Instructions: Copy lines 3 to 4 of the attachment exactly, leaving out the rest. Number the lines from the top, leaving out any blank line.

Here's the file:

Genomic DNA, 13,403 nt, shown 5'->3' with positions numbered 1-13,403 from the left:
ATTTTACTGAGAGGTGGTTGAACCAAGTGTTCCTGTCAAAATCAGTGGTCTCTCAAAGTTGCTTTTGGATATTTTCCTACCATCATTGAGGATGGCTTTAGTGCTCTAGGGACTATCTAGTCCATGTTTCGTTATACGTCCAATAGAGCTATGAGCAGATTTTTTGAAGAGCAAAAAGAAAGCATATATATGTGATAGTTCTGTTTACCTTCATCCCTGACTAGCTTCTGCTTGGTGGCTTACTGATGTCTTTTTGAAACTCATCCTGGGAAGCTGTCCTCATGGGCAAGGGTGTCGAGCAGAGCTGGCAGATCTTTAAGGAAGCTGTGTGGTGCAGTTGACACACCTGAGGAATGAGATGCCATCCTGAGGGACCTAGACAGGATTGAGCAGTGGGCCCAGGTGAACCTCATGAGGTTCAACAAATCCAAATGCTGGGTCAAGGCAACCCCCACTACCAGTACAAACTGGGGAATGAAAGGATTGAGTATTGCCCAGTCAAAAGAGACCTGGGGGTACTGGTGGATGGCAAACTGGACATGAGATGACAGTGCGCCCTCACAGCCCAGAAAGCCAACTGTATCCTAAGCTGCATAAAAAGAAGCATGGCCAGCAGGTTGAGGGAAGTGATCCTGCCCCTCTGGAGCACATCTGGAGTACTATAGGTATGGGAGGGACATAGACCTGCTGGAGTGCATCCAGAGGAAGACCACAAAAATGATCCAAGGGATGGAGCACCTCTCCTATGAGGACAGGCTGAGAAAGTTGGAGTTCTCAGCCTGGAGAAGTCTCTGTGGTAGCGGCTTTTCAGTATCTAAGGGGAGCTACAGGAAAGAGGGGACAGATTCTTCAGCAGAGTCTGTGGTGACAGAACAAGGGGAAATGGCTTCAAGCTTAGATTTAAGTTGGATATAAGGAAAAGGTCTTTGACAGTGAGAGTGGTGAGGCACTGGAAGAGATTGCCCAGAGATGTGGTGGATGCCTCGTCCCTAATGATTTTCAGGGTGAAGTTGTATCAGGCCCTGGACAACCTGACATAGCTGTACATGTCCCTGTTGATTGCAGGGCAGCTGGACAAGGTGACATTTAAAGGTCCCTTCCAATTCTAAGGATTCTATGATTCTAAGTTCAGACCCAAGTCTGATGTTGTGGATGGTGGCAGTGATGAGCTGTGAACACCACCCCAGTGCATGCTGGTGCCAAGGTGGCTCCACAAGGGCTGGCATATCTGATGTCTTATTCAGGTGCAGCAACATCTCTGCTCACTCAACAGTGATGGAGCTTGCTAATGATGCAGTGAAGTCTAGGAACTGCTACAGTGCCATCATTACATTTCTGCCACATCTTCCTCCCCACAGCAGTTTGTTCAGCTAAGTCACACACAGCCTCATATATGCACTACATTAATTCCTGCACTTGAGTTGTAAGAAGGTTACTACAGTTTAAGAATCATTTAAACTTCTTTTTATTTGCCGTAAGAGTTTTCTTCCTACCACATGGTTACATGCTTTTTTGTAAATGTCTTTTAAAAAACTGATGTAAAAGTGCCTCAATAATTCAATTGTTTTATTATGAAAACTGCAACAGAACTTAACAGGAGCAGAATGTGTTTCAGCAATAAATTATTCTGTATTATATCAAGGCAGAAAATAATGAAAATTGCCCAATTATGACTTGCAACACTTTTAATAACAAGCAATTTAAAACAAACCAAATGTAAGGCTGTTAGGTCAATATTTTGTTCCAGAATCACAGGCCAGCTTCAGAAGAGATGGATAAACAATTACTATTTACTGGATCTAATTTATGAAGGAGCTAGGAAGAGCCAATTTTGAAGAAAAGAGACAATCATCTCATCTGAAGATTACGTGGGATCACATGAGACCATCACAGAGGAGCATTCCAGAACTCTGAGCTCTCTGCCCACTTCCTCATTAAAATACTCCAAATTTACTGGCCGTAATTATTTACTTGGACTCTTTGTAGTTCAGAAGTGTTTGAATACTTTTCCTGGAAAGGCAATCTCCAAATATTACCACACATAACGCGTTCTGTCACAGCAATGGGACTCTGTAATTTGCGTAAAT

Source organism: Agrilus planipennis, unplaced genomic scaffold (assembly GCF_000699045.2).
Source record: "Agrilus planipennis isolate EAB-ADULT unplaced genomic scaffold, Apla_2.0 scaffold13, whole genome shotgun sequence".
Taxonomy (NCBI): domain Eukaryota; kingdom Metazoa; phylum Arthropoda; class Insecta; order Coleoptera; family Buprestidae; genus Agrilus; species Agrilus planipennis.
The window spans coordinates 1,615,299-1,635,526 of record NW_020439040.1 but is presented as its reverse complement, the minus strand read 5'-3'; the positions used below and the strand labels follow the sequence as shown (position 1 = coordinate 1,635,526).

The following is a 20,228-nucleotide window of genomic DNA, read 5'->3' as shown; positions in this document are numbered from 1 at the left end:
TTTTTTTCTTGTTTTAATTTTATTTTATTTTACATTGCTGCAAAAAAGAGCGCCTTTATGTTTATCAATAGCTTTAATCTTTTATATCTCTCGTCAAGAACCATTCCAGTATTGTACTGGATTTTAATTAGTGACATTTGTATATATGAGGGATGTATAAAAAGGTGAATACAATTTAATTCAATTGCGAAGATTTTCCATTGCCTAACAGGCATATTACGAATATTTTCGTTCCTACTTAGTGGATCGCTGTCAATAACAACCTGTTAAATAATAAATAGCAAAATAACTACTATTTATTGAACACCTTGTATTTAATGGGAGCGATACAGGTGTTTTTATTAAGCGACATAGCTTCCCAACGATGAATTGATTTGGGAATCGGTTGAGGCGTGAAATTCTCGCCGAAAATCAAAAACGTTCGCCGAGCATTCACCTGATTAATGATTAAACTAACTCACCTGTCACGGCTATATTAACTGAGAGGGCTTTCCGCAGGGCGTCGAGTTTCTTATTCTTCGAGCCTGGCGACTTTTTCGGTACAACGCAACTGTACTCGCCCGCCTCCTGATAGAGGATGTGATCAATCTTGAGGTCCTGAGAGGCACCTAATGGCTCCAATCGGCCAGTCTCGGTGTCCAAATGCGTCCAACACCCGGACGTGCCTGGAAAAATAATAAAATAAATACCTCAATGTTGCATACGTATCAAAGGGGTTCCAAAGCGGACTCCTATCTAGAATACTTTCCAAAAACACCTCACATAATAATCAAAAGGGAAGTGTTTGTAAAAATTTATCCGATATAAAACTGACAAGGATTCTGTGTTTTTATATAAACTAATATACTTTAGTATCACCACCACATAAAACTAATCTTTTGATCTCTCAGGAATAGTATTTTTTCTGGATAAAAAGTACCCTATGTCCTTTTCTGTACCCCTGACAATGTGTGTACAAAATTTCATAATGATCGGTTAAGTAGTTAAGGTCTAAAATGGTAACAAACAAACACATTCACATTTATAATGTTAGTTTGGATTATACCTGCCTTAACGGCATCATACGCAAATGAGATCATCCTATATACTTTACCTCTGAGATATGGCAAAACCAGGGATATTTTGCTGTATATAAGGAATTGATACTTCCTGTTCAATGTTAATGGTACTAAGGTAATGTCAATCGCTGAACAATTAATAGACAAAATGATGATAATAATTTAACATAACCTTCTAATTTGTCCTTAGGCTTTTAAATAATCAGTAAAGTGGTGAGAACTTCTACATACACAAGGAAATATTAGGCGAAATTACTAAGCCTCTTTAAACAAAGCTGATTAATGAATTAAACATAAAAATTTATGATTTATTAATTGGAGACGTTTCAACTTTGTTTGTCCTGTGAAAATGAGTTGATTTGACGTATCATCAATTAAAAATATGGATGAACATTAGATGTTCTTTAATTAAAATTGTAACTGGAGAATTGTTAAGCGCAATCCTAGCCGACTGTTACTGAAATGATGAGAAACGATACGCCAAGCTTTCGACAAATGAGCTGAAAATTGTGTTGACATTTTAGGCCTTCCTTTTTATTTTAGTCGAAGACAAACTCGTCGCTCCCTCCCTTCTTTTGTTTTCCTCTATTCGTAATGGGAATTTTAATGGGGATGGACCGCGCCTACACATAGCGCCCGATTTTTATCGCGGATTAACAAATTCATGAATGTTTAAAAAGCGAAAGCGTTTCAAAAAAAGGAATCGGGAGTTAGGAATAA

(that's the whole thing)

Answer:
Source organism: Agrilus planipennis, unplaced genomic scaffold (assembly GCF_000699045.2).
Source record: "Agrilus planipennis isolate EAB-ADULT unplaced genomic scaffold, Apla_2.0 scaffold13, whole genome shotgun sequence".